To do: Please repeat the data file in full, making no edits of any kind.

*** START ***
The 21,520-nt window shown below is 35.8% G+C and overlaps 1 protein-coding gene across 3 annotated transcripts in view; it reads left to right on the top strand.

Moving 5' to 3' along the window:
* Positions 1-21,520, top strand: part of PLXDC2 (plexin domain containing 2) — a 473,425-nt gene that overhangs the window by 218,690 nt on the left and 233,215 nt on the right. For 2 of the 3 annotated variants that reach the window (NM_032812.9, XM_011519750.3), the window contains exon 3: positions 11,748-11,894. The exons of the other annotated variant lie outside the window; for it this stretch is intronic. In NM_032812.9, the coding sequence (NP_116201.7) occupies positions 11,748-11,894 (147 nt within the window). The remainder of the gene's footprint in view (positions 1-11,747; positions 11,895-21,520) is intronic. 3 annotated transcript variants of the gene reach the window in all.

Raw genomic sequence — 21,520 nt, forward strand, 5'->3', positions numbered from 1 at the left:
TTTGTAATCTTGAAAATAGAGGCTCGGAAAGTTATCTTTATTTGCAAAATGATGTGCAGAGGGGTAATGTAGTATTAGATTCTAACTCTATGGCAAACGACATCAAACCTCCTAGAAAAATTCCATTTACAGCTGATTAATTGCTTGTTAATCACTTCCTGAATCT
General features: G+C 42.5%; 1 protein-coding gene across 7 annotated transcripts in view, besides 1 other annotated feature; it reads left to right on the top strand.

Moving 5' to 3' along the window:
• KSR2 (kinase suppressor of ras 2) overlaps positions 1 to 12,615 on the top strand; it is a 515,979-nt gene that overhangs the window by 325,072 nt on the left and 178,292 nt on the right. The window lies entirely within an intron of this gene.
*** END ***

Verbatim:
The 21,520-nt window shown below is 35.8% G+C and overlaps 1 protein-coding gene across 3 annotated transcripts in view; it reads left to right on the top strand.

Moving 5' to 3' along the window:
* Positions 1-21,520, top strand: part of PLXDC2 (plexin domain containing 2) — a 473,425-nt gene that overhangs the window by 218,690 nt on the left and 233,215 nt on the right. For 2 of the 3 annotated variants that reach the window (NM_032812.9, XM_011519750.3), the window contains exon 3: positions 11,748-11,894. The exons of the other annotated variant lie outside the window; for it this stretch is intronic. In NM_032812.9, the coding sequence (NP_116201.7) occupies positions 11,748-11,894 (147 nt within the window). The remainder of the gene's footprint in view (positions 1-11,747; positions 11,895-21,520) is intronic. 3 annotated transcript variants of the gene reach the window in all.

Raw genomic sequence — 21,520 nt, forward strand, 5'->3', positions numbered from 1 at the left:
TTTGTAATCTTGAAAATAGAGGCTCGGAAAGTTATCTTTATTTGCAAAATGATGTGCAGAGGGGTAATGTAGTATTAGATTCTAACTCTATGGCAAACGACATCAAACCTCCTAGAAAAATTCCATTTACAGCTGATTAATTGCTTGTTAATCACTTCCTGAATCT
General features: G+C 42.5%; 1 protein-coding gene across 7 annotated transcripts in view, besides 1 other annotated feature; it reads left to right on the top strand.

Moving 5' to 3' along the window:
• KSR2 (kinase suppressor of ras 2) overlaps positions 1 to 12,615 on the top strand; it is a 515,979-nt gene that overhangs the window by 325,072 nt on the left and 178,292 nt on the right. The window lies entirely within an intron of this gene.